Now getting to the review. I'm terrible with peer pressure, I know. Everyone else seems to be reading this series and then I found it in the library. From there it was settled. (I'm still impressed I've resisted the Twilight fad for this long)
In a future North America, where the rulers of Panem maintain control through an annual televised survival competition pitting young people from each of the twelve districts against one another, sixteen-year-old Katniss's skills are put to the test when she voluntarily takes her younger sister's place.I came really close to giving up on The Hunger Games (Book 1 of 3) [US] [UK] after the first few CDs. It was really frustrating how subservient these people are who live in each of the districts. They're on the brink of starvation, the rulers make it illegal to go hunting (although that's one place they actually break the rules), they can't say anything remotely seditious against the ruling class and to top it off they send two kids from each of their districts to compete in a "game" where they have to kill each other off - the winner is the one who out-survives the rest.
The book explains that no one fights back because the elusive District 13 was utterly decimated. But seriously? People who are starving anyway have nothing to lose, a quick death by decimation is much better than slowly wasting away. Not only that, you have the parents. Who would continue to let their children go off to fight to the death and not do something about it, or at least just not be so submissive to everything?
The kids arrive at the compound where they train and get ready for the games and yet again, they are completely afraid to break any rules. And yet again, what do they have to lose? They're about to go try to kill each other, why don't they do something? This is somewhat explained away because "sponsors" can help you throughout the game by sending you things you need and they'll only do that if they like you and you're in compliance with the rules.
Yet, I couldn't help but think that people would still be fighting back. But anyway, once I got over these couple niggles, The Hunger Games was a fairly enjoyable read.
Collins has created an interesting futuristic world where the ruling class keeps the people under their firm grasp by subjecting them to the horrible atrocities that are the Hunger Games. I thought she did a great job showing the intrigue of the games - that they were about more than just who's the biggest, strongest, fastest.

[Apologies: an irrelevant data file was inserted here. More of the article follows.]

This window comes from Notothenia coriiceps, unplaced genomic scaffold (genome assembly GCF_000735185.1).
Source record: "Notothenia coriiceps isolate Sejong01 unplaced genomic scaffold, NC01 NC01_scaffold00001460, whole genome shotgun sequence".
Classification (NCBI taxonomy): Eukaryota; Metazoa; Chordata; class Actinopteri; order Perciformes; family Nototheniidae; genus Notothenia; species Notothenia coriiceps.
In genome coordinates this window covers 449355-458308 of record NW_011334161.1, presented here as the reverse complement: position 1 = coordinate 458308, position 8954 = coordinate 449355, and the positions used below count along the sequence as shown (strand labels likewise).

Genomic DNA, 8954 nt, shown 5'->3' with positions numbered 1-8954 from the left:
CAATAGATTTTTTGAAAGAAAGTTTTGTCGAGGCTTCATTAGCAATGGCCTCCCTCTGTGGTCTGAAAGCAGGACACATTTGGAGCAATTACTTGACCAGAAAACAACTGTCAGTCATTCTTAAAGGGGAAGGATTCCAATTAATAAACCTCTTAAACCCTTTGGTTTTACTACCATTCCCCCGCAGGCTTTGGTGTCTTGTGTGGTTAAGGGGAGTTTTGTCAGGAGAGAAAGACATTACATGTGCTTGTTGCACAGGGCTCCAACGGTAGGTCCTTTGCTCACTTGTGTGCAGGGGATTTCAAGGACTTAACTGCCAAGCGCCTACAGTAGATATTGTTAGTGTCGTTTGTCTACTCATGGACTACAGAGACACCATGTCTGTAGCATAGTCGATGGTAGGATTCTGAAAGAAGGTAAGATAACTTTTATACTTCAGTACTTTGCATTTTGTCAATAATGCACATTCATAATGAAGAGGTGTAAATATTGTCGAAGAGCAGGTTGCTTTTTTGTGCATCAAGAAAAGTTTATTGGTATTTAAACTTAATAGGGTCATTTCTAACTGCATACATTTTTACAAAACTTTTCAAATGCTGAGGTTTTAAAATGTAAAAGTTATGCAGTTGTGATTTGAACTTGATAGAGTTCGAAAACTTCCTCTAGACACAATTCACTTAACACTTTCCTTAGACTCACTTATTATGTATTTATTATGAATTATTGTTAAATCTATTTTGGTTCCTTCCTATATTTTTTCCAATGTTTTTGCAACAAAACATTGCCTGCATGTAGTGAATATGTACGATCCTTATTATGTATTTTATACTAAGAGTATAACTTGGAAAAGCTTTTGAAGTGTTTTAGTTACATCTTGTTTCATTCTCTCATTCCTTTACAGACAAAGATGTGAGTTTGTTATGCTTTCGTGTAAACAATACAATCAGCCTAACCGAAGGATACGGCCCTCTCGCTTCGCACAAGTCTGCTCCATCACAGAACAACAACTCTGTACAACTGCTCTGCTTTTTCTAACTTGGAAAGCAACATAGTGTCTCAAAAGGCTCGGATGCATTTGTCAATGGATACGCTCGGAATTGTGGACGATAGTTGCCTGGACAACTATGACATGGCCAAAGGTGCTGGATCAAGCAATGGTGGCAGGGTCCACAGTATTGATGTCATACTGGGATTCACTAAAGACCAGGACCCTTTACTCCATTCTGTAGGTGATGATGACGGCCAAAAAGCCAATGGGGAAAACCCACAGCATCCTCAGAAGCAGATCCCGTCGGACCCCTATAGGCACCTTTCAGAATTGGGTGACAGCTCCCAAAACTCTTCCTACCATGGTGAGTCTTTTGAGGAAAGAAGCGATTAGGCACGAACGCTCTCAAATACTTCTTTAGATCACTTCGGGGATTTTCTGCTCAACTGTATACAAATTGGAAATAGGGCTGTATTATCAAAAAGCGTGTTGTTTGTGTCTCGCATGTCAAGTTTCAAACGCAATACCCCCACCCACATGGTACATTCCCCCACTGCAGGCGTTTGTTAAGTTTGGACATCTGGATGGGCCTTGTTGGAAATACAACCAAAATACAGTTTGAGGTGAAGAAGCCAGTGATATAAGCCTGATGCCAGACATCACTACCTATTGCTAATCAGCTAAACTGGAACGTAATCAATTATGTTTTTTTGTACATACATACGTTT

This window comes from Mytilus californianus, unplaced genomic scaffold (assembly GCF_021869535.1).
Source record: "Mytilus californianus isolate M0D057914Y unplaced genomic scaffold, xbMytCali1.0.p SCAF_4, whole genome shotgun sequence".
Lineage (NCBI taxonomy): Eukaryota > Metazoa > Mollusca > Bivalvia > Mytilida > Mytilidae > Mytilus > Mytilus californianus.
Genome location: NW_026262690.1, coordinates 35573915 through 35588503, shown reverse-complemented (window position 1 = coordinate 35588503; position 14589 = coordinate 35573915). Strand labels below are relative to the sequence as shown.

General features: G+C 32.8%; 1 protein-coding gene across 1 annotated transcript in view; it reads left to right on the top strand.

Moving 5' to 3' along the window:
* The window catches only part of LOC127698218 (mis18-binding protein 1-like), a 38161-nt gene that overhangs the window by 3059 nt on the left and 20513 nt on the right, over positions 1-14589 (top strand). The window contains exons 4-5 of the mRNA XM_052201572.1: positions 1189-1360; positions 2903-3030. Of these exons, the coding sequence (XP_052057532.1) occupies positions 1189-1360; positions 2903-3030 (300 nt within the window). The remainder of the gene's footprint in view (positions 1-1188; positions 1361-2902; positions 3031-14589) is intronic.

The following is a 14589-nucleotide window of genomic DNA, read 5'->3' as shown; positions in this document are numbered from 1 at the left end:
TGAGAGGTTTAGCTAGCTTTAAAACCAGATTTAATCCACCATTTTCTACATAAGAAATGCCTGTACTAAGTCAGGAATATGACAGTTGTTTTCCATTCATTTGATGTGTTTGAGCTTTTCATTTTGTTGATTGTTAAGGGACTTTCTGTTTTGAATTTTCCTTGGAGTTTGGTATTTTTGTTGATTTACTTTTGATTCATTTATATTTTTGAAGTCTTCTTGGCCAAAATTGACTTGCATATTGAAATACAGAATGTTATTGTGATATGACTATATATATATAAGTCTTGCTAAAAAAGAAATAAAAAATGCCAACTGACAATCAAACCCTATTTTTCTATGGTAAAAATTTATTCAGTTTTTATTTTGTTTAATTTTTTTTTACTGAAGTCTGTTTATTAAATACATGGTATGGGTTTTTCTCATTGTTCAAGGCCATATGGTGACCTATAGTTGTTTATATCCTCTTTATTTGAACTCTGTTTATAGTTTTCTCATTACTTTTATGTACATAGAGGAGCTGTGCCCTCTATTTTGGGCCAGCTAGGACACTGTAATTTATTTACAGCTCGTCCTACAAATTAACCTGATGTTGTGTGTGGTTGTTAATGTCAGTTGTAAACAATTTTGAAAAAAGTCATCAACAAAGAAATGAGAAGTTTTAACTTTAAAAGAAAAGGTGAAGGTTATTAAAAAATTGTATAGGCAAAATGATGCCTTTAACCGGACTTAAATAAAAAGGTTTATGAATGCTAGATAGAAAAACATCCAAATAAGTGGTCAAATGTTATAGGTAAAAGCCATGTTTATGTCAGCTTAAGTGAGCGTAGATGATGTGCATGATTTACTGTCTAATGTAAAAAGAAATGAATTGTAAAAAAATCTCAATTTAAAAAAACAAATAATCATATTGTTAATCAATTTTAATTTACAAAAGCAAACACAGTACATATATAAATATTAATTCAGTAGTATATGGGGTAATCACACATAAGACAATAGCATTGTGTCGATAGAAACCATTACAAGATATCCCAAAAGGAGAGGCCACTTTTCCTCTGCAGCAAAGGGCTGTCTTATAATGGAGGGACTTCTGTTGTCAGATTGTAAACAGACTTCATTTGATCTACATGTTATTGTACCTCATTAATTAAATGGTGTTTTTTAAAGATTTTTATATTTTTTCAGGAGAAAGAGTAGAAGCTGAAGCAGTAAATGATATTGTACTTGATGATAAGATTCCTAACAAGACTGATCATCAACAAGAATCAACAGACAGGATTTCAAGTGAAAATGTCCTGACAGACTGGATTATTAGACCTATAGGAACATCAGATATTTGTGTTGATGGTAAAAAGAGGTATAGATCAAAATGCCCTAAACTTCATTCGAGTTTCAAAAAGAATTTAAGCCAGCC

Once the Hunger Games themselves began, I was sucked in. The game designers plan a number of surprises and tricks to not only weaken the players but to bring them together. Whatever gives the most entertainment for the legions of crowds watching the grisly show. These were all really interesting and helped to move the plot forward very quickly, because I, like the insensitive crowd, like my entertainment too. :)
Almost immediately, the players created alliances (Survivor style) and it was interesting to see the dynamic especially since they all knew only one person would live. This was done quite well and even created some interesting twists.
It's interesting to note that The Hunger Games have been optioned by Lions Gate films and I'll be interested to see the movie. You always have to see if they got it right. :)
When Should You Read The Hunger Games?
When you're in the mood for something light and definitely young adult, The Hunger Games may be the way to go. I'm probably the only one who had the issues I had with the book, so don't let that hold you back.
3 out of 5 Stars (liked it)
The Hunger Games is followed by:
Catching Fire (Hunger Games #2) [US] [UK]
Mockingjay (Hunger Games #3) [US for pre-order] (Release date: August 24, 2010)